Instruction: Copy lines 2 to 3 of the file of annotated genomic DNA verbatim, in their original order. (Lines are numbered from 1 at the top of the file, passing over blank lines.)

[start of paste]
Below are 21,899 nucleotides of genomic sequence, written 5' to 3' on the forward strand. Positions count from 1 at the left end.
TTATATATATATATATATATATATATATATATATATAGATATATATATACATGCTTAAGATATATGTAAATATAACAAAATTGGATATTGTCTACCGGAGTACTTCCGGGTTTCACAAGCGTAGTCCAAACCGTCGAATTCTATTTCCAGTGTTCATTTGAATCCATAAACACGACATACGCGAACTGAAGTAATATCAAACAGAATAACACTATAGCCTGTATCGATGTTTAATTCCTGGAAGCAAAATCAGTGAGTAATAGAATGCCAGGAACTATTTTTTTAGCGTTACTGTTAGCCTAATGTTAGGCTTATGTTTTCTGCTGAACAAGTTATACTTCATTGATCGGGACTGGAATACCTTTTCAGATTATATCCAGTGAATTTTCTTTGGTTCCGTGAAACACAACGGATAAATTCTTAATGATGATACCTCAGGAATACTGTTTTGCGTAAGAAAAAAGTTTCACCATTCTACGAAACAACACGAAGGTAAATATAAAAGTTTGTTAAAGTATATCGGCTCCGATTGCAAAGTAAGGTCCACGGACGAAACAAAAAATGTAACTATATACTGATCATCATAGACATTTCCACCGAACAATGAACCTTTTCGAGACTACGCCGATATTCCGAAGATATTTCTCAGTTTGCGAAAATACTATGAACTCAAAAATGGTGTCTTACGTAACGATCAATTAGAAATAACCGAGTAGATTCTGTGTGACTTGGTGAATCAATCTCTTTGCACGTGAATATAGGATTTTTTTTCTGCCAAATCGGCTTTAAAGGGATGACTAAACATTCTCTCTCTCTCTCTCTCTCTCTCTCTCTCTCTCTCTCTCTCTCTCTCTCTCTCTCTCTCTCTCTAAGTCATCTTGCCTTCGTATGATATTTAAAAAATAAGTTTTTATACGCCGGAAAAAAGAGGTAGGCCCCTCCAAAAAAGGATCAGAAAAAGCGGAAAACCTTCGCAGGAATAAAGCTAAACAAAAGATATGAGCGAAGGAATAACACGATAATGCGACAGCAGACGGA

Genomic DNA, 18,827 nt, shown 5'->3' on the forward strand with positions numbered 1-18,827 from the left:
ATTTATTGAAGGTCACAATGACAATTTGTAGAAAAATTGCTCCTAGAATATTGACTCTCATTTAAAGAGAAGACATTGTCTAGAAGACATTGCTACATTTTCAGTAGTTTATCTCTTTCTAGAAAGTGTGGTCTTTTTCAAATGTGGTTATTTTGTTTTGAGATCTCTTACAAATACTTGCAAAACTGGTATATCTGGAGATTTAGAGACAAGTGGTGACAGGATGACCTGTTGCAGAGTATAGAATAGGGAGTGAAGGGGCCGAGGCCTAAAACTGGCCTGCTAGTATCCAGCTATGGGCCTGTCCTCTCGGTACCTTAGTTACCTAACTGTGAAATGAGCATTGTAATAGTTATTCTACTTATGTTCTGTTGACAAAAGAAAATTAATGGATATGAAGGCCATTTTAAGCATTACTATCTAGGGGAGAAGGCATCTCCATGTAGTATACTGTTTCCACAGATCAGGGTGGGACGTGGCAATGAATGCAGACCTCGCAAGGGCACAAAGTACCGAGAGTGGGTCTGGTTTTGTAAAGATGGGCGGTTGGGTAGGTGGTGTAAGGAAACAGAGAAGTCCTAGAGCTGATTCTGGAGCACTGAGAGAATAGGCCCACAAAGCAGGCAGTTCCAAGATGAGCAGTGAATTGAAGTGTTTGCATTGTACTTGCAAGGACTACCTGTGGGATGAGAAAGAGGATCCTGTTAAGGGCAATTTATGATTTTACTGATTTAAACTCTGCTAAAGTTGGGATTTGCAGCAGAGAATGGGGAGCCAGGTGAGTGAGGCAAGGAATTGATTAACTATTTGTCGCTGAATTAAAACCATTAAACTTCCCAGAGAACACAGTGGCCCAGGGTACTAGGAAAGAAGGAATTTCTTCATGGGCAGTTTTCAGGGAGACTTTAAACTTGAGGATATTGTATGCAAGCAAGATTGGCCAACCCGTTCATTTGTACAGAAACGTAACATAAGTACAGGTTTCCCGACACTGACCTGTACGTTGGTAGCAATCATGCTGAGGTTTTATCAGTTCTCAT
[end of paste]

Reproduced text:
TTATATATATATATATATATATATATATATATATATAGATATATATATACATGCTTAAGATATATGTAAATATAACAAAATTGGATATTGTCTACCGGAGTACTTCCGGGTTTCACAAGCGTAGTCCAAACCGTCGAATTCTATTTCCAGTGTTCATTTGAATCCATAAACACGACATACGCGAACTGAAGTAATATCAAACAGAATAACACTATAGCCTGTATCGATGTTTAATTCCTGGAAGCAAAATCAGTGAGTAATAGAATGCCAGGAACTATTTTTTTAGCGTTACTGTTAGCCTAATGTTAGGCTTATGTTTTCTGCTGAACAAGTTATACTTCATTGATCGGGACTGGAATACCTTTTCAGATTATATCCAGTGAATTTTCTTTGGTTCCGTGAAACACAACGGATAAATTCTTAATGATGATACCTCAGGAATACTGTTTTGCGTAAGAAAAAAGTTTCACCATTCTACGAAACAACACGAAGGTAAATATAAAAGTTTGTTAAAGTATATCGGCTCCGATTGCAAAGTAAGGTCCACGGACGAAACAAAAAATGTAACTATATACTGATCATCATAGACATTTCCACCGAACAATGAACCTTTTCGAGACTACGCCGATATTCCGAAGATATTTCTCAGTTTGCGAAAATACTATGAACTCAAAAATGGTGTCTTACGTAACGATCAATTAGAAATAACCGAGTAGATTCTGTGTGACTTGGTGAATCAATCTCTTTGCACGTGAATATAGGATTTTTTTTCTGCCAAATCGGCTTTAAAGGGATGACTAAACATTCTCTCTCTCTCTCTCTCTCTCTCTCTCTCTCTCTCTCTCTCTCTCTCTCTCTCTCTCTCTCTCTAAGTCATCTTGCCTTCGTATGATATTTAAAAAATAAGTTTTTATACGCCGGAAAAAAGAGGTAGGCCCCTCCAAAAAAGGATCAGAAAAAGCGGAAAACCTTCGCAGGAATAAAGCTAAACAAAAGATATGAGCGAAGGAATAACACGATAATGCGACAGCAGACGGA

Genomic DNA, 18,827 nt, shown 5'->3' on the forward strand with positions numbered 1-18,827 from the left: